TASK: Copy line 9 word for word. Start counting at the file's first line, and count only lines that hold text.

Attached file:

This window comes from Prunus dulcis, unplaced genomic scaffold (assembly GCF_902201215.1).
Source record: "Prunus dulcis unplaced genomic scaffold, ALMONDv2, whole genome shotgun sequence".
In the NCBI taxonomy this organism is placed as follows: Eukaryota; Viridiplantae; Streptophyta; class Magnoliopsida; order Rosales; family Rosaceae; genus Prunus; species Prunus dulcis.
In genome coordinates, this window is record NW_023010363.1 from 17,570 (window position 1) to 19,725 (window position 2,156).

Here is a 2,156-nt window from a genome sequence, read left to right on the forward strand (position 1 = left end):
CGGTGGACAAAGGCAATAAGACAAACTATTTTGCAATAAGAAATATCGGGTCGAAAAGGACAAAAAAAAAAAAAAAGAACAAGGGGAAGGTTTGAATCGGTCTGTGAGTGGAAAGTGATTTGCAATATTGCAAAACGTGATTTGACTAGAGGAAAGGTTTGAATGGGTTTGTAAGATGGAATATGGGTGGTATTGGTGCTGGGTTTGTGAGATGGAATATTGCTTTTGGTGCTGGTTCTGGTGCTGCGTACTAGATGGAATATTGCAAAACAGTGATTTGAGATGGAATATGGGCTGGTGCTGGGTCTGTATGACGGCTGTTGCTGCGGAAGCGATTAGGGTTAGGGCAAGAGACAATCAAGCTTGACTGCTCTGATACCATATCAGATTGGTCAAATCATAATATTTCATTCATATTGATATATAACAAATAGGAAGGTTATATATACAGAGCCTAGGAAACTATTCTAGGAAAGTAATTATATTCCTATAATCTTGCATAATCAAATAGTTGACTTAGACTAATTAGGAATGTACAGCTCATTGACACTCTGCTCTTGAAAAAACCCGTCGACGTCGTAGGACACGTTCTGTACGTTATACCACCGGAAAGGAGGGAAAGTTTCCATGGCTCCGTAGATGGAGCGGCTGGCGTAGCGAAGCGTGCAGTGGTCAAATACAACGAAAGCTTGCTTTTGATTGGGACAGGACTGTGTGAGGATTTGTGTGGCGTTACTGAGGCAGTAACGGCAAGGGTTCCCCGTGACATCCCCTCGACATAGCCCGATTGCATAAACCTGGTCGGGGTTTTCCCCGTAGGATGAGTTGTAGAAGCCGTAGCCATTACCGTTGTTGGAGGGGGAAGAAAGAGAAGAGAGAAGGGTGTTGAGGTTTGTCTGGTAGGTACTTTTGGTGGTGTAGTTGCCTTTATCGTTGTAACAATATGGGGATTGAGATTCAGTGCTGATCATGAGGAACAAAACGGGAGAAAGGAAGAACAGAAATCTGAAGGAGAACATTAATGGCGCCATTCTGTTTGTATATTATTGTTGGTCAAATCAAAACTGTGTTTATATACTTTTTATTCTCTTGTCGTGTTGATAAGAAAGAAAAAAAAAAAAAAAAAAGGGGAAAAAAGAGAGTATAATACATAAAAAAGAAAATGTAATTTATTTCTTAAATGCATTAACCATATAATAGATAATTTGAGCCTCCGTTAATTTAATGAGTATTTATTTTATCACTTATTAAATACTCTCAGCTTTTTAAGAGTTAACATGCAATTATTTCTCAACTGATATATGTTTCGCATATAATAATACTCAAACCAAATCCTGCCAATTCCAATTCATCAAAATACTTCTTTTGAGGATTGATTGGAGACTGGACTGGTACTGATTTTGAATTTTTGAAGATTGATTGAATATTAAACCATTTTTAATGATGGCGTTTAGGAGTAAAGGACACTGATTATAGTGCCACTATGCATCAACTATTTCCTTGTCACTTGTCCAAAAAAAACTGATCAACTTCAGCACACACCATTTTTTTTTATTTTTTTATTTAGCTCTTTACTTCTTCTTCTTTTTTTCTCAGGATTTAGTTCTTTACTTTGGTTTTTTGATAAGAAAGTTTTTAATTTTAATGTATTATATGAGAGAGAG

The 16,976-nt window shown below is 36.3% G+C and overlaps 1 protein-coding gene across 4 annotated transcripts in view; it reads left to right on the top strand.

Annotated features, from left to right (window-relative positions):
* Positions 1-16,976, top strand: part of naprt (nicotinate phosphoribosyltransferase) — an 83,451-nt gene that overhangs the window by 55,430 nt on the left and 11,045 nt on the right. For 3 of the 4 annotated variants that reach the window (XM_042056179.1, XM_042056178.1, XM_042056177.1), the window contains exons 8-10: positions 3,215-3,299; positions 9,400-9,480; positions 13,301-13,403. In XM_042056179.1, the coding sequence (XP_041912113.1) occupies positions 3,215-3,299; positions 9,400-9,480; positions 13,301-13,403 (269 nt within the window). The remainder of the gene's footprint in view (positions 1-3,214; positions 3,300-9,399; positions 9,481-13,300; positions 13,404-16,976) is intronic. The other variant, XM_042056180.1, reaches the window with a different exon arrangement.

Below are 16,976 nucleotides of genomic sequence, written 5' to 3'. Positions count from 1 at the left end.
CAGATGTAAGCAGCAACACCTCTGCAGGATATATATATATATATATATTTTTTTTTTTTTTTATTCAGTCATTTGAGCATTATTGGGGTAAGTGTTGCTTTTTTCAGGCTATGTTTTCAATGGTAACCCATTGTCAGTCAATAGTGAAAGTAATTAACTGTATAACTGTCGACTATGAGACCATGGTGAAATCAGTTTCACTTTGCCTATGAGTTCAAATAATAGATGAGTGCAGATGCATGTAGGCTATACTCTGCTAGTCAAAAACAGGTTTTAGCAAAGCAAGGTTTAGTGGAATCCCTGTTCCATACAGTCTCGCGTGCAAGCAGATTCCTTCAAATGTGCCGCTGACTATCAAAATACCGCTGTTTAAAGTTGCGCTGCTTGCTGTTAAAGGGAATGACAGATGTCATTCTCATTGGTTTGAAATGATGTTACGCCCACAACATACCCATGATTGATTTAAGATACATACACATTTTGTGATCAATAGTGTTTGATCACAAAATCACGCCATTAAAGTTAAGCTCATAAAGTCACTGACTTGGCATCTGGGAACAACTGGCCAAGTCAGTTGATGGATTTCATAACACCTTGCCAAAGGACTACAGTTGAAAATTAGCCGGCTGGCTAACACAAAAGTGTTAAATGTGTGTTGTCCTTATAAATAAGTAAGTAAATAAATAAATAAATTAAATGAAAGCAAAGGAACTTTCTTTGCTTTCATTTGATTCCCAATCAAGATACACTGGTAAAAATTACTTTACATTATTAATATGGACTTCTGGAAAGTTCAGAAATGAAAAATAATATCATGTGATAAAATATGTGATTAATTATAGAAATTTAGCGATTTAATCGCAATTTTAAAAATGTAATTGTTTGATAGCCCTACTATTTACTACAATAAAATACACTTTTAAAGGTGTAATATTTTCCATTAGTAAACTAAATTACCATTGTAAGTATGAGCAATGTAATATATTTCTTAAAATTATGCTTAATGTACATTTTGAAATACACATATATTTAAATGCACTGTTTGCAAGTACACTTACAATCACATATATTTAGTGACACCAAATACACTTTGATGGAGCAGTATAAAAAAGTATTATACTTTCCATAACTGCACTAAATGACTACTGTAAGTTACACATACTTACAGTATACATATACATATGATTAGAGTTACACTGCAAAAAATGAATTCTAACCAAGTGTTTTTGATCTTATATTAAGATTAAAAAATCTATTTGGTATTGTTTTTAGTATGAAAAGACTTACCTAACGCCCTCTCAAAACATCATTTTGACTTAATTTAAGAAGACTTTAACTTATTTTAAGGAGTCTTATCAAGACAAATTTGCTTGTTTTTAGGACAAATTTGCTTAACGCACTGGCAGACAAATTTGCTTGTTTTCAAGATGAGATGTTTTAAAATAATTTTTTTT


* Positions 1-16,976, top strand: part of naprt (nicotinate phosphoribosyltransferase) — an 83,451-nt gene that overhangs the window by 55,430 nt on the left and 11,045 nt on the right. For 3 of the 4 annotated variants that reach the window (XM_042056179.1, XM_042056178.1, XM_042056177.1), the window contains exons 8-10: positions 3,215-3,299; positions 9,400-9,480; positions 13,301-13,403. In XM_042056179.1, the coding sequence (XP_041912113.1) occupies positions 3,215-3,299; positions 9,400-9,480; positions 13,301-13,403 (269 nt within the window). The remainder of the gene's footprint in view (positions 1-3,214; positions 3,300-9,399; positions 9,481-13,300; positions 13,404-16,976) is intronic. The other variant, XM_042056180.1, reaches the window with a different exon arrangement.